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Tuesday, April 9, 2019

Stagnation and Deficits: The Price for Big Government

How much more evidence do we need that big government causes both slow growth and budget deficits? This article reviews economic data from Europe for the time period 2001-2017, showing that small government is good for growth, austerity is bad for growth and deficits are caused by the welfare state.
Socialism is about economic redistribution. In a previous article I distinguished it from statism, a term that applies to non-redistributive government intrusions into our lives. While statism has existed in various forms for as long as government has - all the way up to unmitigated tyranny - socialism is a relatively new invention. Economic redistribution for egalitarian purposes is a 19th-century invention, with strains of its roots back to the 18th century, but it did not get its full-blown modern format until the early 20th century.

Since this egalitarian government, which we know as the welfare state, gained its full format in Europe in the 1930s-1950s, their entire economy has slowly trended toward stagnation. As I explained in my 2014 book Industrial Poverty, stagnation has indeed set in across the continent. More recently I have demonstrated that it is only thanks to massive exports that the Europeans can really keep their tax base even within reach of paying for their welfare states.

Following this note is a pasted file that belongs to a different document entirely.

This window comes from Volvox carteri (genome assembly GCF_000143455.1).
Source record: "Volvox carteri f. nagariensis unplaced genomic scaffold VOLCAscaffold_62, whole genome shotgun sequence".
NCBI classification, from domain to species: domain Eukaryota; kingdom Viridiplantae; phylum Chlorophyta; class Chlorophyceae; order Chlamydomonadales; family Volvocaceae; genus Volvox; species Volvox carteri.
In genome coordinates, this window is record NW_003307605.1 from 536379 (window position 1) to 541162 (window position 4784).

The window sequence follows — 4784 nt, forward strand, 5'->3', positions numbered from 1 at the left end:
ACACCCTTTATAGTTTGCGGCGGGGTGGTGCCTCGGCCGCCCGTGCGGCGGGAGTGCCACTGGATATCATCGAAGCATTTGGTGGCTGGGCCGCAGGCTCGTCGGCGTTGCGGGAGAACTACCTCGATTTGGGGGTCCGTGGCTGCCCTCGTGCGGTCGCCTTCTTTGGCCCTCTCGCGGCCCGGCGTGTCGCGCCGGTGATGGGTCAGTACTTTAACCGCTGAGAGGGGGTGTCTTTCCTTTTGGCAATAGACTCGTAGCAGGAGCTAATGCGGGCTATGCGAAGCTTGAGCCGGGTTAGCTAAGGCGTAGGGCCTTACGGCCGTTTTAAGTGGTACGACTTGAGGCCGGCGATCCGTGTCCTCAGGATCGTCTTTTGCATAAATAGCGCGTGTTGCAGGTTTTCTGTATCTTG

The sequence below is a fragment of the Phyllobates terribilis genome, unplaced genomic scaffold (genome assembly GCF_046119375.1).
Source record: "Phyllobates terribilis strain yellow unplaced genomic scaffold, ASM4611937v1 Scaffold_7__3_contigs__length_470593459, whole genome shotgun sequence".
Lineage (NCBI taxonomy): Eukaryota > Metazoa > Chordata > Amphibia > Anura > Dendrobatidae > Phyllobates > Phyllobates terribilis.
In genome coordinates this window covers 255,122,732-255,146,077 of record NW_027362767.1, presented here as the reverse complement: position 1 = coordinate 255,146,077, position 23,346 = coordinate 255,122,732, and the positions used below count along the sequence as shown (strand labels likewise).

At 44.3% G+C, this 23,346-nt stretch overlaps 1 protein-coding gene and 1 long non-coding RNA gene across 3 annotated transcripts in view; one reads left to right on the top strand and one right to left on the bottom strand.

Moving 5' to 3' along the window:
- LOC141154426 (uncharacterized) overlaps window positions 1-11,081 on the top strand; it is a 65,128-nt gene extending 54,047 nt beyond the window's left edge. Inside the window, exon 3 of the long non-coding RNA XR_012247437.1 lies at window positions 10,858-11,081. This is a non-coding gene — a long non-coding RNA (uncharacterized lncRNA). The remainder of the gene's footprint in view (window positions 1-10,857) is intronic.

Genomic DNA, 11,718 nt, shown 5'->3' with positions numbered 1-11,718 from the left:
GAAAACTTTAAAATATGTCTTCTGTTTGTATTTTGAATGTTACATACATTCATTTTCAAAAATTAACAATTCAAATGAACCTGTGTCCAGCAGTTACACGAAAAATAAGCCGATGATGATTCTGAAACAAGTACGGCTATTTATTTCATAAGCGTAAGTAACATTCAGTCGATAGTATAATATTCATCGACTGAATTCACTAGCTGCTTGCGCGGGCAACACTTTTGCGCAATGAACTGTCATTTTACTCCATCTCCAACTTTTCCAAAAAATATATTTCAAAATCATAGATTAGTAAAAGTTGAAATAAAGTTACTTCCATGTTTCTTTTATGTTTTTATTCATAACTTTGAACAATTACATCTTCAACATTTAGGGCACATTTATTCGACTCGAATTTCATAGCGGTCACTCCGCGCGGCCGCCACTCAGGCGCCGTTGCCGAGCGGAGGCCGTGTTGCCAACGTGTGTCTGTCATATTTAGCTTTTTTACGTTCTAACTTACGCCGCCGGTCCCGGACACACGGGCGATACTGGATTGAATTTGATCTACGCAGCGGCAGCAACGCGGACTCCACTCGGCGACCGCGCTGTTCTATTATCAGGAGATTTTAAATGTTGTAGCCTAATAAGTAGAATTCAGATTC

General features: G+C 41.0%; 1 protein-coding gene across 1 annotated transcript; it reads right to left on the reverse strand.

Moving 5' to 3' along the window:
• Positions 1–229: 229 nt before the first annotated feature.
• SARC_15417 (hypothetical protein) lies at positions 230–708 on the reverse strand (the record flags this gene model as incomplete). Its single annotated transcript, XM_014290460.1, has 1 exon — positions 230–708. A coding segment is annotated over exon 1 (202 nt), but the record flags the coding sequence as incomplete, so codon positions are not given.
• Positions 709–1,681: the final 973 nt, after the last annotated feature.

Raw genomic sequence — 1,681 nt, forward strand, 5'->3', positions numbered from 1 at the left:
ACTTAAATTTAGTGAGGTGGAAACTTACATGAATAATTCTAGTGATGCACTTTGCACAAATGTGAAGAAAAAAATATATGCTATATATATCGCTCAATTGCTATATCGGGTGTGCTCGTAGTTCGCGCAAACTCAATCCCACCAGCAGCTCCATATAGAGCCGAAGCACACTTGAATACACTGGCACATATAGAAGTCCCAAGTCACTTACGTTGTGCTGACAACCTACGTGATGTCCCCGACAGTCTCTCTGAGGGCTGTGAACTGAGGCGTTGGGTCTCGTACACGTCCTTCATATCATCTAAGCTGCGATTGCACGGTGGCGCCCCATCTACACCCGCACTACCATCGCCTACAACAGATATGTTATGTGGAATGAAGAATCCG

In other words, it is not surprising that both Europe and North America are perennially close to the macroeconomic quagmire of stagnation. In fact, the phenomenon I define as industrial poverty is actually beginning to set in around the industrialized world. Europe's southern rim is only one example, led of course by the economic collapse of Greece. But not even we here in the United States are safe: whenever our economy has begun showing the ailments symptomatic for an overly costly welfare state, we have used tax cuts to reignite it. 

Eventually, though, we run out of tax cuts, the reason being the complete lack of structural reforms on the spending side. 

As we maintain, and even grow, our welfare state, we will drift into the European shadow realm of economic stagnation and - down the line - industrial poverty. The latest round of tax cuts are just about now running out of steam, doing so earlier than previous cuts. In the midst of the peak of a business cycle, with less than four percent unemployment, we are now looking at an economic downhill - from a growth peak that has barely penetrated the three-percent mark.

With the IMF piling on, lowering its global growth outlook, the stage is set for yet another deep recession. The "padding" in the U.S. economy is thin: the drop from today's growth rates to where our federal government's finances become critically bad, is short and hard. Due to Europe's dependency on exports, things are far worse there - with Sweden in a particularly bad shape - but that does not exactly help us. Nor does it help us that the remedy that Congress will resort to will be a combination of tax cuts and more government spending.